The endometrium is the inner uterine membrane in mammalswhich is developed in preparation for the implantationof a fertilizedegg upon its arrival into the uterus. It grows to be rich in glands and blood vessels, which are eventually to be connected to by the pregnancy, forming the placentathrough which the embryo, as it becomes a fetusand eventually gestates fully, receives oxygenand is nourished.
The endometrial lining undergoes cyclic regeneration. Most mammals are subject to an estrous cyclewhile humans and the great apes display the menstrual cycle. In either situation the endometrium proliferates initially under the influence of estrogen. Once ovulationoccurs, in addition to estrogen the ovary will also start to produce progesteroneand thereby change the proliferative pattern of the endometrium to a secretory lining. In time the secretory lining provides a hospitable environment to one or more fertilized eggs. If no fertilized egg is detected, the progesterone level drops and the endometrial lining is either reabsorbed (estrous cycle) or shed (menstrual cycle). In the latter, the process of shedding involves the breaking down of the lining, tearing small connective blood vessels, and the loss of the tissue and blood which had constituted it through the vagina, over a series of days. This may be accompanied by some uterine contractions to help expel the menstrual endometrium. In case of implantation, however, the endometrial lining does not get absorbed or shed, but remains as decidua, provides support and protection for the gestation, and becomes part of the placenta.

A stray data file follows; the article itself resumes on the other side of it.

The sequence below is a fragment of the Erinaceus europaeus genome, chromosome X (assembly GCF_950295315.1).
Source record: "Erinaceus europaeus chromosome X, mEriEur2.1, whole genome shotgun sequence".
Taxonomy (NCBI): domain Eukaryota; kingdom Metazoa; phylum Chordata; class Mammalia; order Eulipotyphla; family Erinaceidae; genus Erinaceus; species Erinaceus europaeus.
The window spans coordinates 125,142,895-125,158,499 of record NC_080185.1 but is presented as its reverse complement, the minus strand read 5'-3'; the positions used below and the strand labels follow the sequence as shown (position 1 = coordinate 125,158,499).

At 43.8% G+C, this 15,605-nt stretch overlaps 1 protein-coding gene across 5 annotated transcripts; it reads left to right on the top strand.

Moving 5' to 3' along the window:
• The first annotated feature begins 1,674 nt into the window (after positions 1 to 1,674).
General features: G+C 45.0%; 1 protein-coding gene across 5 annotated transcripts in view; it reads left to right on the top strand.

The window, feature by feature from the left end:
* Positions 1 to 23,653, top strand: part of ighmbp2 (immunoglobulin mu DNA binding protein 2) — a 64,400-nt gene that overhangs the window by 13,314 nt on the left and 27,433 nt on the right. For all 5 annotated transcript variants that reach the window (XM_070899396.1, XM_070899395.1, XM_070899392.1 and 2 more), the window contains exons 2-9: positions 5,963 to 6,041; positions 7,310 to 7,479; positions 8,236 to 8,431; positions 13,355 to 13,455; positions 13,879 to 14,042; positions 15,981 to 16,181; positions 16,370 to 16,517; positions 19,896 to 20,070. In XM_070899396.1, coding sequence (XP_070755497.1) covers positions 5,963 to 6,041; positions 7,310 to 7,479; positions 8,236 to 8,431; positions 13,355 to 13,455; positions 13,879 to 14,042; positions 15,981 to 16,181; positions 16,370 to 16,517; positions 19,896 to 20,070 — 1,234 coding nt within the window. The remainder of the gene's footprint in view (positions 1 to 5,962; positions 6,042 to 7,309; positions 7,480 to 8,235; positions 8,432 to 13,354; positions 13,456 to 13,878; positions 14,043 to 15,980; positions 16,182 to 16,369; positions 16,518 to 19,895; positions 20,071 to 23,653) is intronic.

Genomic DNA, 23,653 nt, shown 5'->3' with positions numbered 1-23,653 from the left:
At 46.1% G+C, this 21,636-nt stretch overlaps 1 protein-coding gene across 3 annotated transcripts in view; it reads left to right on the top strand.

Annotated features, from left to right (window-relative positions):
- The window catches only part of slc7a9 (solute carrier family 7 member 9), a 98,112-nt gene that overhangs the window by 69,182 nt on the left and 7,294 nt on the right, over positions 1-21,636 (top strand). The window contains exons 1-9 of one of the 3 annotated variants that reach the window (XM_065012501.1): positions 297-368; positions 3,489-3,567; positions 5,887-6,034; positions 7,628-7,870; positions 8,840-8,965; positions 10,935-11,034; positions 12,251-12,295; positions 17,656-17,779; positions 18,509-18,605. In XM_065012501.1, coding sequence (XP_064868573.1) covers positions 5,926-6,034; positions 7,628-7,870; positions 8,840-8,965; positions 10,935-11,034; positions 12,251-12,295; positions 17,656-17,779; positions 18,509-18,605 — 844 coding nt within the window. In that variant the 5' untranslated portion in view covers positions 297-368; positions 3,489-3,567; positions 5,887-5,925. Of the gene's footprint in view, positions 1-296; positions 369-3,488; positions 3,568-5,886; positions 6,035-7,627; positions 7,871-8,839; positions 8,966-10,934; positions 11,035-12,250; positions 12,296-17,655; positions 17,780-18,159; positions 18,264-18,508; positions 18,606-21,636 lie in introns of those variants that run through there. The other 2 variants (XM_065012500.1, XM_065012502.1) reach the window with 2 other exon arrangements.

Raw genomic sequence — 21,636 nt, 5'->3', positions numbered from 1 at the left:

If there is inadequate stimulation of the lining due to lack of hormones, the endometrium remains thin and inactive. In humans this will result in amenorrhea. The lining after the menopauseis often described to be atrophic. In contrast, endometrium that is chronically exposed to estrogens, but not to progesterone, may become hyperplastic.
In humans, the cycle of building and shedding the endometrial lining is 28 days long on average, though it varies among individuals. The endometrium develops at different rates in different mammals. Its formation is sometimes affected by seasons, climate, stress and other factors. The endometrium itself produces certain hormonesat different points in the cycle affecting other portions of the reproductive system.
More about the patterns of endometrial growth in different mammals can be found in the article about the estrous cycle.
Growth of the endometrium into the muscle layer of the uterus (myometrium) is seen in adenomyosis.
Growth of endometrial tissue outside the uterus is a pathological condition known as endometriosis.
Endometrial canceris the most common cancerof the human female genital tract.
- Menstrual cycle
- Estrous cycle
This article is licensed under the GNU Free Documentation License.
It uses material from the http://en.wikipedia.org/wiki/Endometrium Wikipedia article Endometrium.